Speaking after the ceremony, which was held at Dublin’s Farmleigh Estate, Recovery Haven Kerry Chairman, Tim McSwiney, explained that being compliant with the Best Practice Guidance for Community Cancer Support Centres is a true mark of quality. 

“It offers us a yardstick to measure what we are doing against the standards required. As a result, healthcare professionals have more confidence in referring people to our services. We are very proud to be a member of the Alliance,” he said.

Recovery Haven Kerry was represented at the event by centre manager, Gemma Fort and Client Services Co-Ordinator, Siobhan MacSweeney and were presented with their plaque by NCCP Lead for Cancer Survivorship, Louise Mullen, Clinical Lead for Psycho-Oncology Dr Helen Greally, and Minister of State at the Department of Health, Colm Burke. 

The event was also used as an opportunity to announce funding of €3m for the NCCP’s Alliance of Community Cancer Support Centres and Services through Budget 2024. The NCCP is currently in the process of distributing these funds which will directly and positively impact the delivery of services for patients and families nationally.

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‘More Precious Than Gold’ book launch

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At the official book launch of ‘More Precious Than Gold: My enduring connection with John McShain – the man who built Washington’ by Alice O’Neill-McLoughlin at Killarney House, was Minister of State for Nature, Heritage and Electoral Reform, Malcolm Noonan, T.D.

Alice was born the eldest of eleven children into an Irish farming family in Rosbercon, New Ross, County Wexford. In 1978, she was awarded a scholarship from John McShain- the iconic builder, philanthropist, devout Catholic with Derry ancestry, responsible for many famous American landmarks, including the Jefferson Memorial and the Pentagon.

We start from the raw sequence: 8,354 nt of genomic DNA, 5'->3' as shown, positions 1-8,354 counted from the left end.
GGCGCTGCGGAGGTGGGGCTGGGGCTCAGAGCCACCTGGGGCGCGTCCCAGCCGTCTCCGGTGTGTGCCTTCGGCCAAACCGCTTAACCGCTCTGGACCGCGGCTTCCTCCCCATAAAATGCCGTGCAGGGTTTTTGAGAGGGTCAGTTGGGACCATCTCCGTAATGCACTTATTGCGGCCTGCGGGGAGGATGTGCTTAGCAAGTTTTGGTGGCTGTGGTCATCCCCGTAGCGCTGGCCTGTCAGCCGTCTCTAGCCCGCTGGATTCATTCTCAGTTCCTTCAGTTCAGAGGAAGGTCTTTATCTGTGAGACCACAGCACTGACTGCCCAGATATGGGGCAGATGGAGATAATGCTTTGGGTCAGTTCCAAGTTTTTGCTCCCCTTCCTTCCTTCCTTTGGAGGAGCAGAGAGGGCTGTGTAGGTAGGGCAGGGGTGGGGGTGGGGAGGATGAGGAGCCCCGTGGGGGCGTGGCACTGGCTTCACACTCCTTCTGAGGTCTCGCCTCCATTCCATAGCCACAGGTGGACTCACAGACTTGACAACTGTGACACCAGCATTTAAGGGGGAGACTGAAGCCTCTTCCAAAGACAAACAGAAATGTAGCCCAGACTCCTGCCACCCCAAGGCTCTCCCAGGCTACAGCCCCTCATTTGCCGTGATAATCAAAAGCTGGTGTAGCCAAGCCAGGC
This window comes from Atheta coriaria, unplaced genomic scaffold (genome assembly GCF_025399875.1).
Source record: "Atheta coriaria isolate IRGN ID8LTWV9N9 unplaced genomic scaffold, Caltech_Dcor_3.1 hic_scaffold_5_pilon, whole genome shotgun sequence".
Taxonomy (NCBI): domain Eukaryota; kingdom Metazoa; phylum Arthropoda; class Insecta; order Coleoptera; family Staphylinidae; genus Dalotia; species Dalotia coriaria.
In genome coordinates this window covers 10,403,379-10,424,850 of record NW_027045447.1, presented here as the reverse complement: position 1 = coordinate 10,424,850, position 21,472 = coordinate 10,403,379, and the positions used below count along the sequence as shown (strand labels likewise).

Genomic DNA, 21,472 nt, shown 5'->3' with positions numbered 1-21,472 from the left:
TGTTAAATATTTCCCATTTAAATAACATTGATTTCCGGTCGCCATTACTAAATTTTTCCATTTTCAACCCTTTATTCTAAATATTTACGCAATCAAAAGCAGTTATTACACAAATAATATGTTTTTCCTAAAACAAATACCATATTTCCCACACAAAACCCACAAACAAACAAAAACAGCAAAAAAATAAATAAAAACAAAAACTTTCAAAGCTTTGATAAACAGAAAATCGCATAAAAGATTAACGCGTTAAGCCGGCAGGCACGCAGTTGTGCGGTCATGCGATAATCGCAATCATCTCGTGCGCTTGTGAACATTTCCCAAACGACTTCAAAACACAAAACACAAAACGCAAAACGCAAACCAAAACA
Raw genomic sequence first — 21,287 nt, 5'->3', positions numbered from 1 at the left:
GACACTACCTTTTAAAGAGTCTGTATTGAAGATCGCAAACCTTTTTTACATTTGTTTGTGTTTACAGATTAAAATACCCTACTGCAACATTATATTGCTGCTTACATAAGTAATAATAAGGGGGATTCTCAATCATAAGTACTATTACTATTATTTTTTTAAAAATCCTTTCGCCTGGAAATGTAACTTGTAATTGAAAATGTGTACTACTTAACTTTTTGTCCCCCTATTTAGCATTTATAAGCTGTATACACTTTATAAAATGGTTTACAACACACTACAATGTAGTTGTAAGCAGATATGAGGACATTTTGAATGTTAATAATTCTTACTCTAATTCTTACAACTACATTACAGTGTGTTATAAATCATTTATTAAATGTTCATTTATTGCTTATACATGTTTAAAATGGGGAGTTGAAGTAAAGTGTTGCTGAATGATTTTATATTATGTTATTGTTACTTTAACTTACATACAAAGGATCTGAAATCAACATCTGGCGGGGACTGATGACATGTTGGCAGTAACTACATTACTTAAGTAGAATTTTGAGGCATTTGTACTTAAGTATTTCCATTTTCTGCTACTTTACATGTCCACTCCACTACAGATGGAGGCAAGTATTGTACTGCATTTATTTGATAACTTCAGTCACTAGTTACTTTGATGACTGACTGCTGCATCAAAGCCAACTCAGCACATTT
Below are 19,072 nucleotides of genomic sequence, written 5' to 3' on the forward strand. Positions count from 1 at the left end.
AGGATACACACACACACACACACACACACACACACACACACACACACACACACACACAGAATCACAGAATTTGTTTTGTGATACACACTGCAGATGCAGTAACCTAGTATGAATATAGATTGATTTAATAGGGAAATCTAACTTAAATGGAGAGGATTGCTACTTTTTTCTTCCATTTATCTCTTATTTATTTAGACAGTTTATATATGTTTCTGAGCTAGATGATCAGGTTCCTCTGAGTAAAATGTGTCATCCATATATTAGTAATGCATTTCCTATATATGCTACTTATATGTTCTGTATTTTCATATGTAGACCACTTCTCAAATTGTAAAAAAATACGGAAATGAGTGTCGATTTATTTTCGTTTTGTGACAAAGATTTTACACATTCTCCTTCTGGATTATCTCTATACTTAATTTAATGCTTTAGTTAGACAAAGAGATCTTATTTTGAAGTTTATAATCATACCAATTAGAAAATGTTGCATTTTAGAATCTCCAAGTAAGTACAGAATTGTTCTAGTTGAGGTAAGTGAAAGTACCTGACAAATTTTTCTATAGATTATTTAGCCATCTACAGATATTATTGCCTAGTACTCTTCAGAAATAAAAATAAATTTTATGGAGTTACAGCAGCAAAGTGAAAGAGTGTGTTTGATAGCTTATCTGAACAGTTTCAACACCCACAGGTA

Her book records the lifelong personal correspondence Alice exchanged with ‘The Man Who Built Washington.’ His philanthropy extended to the Irish people in the bequeathing to the State of Killarney House and the surrounding thousands of acres incorporating the Lakes, Ross Castle, and Innisfallen Island. In 2019, Alice had the honour of inducting John McShain into the Irish America Hall of Fame in her home town of New Ross in the presence of his relatives from Philadelphia and Derry. This is a tale of altruism, of gratitude, of faith and of a life lived in the pursuit of excellence.

Alice also donated her treasured correspondence of letters from John McShain for the archive at Killarney House. Also in attendance were Members of the Ignatius A. O’Shaughnessy family, who was founder of The Globe Oil and Refining Company – and part of a consortium of wealthy American businessmen who were going to purchase the lakes of Killarney as a Country Club in the 1950’s.